There are solutions on the market today that address this design flaw. In 2009, JM Performance Products, Inc. (JMPP) introduced its High Torque retention knob. Invented by the company’ founder, John Stoneback, the product works with all existing toolholders including BT, DIN, ISO, and CAT toolholders from 30 taper to 60 taper.
The High Torque retention knob is longer, by design, to reach deeper into the threaded bore of the toolholder. As a result, all thread engagement occurs in a region of the toolholder where there is a thicker cross-section of material to resist deformation.
It also includes a precision pilot to increase rigidity, and is balanced by design. Since even over-tightening of the High Torque retention knobs can still create a bulge, the company provides specifically calculated torque specs based on drawbar pressure.
By combining the High Torque retention knob with the correct torque, spindle contact with the taper is improved to close to 100% every time. This can be verified by simple 6-step “touch off” test (www.jmperformanceproducts.com/toolholder-test.aspx). More sophisticated measurement of toolholder expansion (bulge) can also be taken using a taper shank test fixture.
The solution can even provide V-flange toolholders with the rigidity and concentricity necessary for high speed machining of titanium, aluminum and other metals/alloys without having to turn to HSK or Capto tooling systems that are 2-3 times more expensive.
Eliminating tooling errors
For Dan Carlstrom of Carlstrom Associates, a manufacturer’s rep organization that sells toolholders, milling products and workholding systems, the “light bulb” moment came when he recommended the High Torque retention knob to a customer that was struggling with a boring product he had sold them.
“The customer was having a problem holding size on an aerospace component, so they had to take multiple boring passes and then do a final reaming pass to get this hole to size,” explains Carlstrom. “When they put the High Torque retention knob on the toolholder, the boring tool was able to cut the hole to size, in tolerance, in one pass.”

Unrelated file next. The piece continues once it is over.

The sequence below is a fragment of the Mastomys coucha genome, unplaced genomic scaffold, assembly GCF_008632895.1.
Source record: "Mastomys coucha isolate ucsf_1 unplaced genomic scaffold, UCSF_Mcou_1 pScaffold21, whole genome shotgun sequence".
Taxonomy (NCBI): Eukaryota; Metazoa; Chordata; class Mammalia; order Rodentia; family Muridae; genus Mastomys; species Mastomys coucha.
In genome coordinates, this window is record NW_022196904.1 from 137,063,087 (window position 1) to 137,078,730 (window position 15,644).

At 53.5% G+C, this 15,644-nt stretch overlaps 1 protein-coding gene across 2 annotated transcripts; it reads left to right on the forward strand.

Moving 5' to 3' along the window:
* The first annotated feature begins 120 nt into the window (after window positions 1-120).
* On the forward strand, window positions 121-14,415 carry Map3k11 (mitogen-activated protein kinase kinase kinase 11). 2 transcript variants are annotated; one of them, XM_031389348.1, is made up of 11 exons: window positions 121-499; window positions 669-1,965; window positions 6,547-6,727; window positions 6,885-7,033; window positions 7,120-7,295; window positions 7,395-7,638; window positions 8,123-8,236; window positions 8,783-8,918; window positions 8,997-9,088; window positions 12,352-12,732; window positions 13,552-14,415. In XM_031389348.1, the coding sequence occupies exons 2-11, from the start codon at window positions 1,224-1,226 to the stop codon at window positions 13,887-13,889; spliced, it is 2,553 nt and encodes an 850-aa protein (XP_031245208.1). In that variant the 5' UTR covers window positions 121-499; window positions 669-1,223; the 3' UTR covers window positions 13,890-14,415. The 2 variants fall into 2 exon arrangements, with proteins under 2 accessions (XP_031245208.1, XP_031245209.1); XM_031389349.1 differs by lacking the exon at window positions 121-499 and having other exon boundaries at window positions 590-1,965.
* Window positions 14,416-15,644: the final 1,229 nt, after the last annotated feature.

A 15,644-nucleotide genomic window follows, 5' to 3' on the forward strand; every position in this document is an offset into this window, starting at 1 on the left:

“They never gave me total cost savings, but needless to say it was significant. It also solved a huge headache for them,” adds Carlstrom.
Carlstrom, who emphasizes that his company does not represent or sell JMPP’s High Torque retention knobs, says whenever he runs a test of his product for a customer he does so with the knob installed to eliminate poor seating in the spindle as a variable that could affect performance.
“When I run an end mill test, a toolholder test, or a boring bar test, I will not run it without the High Torque retention knob, period,” says Carlstrom. “I know it will make my tools, which I get paid for, run properly.”
The ROI in increased capacity
In addition to increasing reserve capacity demanded by OEMs without the capital expenditure for additional machining centers, the increase in productivity as well as decreased tooling costs and set up times can increase revenues that more than justify the cost of High Torque retention knobs.
Although the product costs nominally more than a traditional retention knob, at a conservative 10% increase in capacity, the ROI can be as little as 3 weeks. At a 20% increase, the ROI can be achieved in a week or less.
Furthermore, automotive tier suppliers running 24/7 or having to add extra shifts to meet production demands could scale back, if so desired.
With so much to gain, experts like DaRosa say the issue is simply lack of awareness.
Although automotive manufacturers are already benefitting from implementing the High Torque retention knobs, many consider it a competitive edge so keep the information close to the vest. Others remain unaware – even dismissive – that improper seating of tapered toolholders in the spindle is even a problem that has far reaching effects on machining.
“My entire career, we always looked at cost, not price,” says DaRosa. “So when you get my attention with something that can increase productivity, my direction to procurement is to take a close look at it and not just based on price.”
For more detailed information contact JM Performance Products, Inc., 1234 High Street
Fairport Harbor, OH, 44077; visit www.jmperformanceproducts.com; call (440) 357-1234; email firstname.lastname@example.org.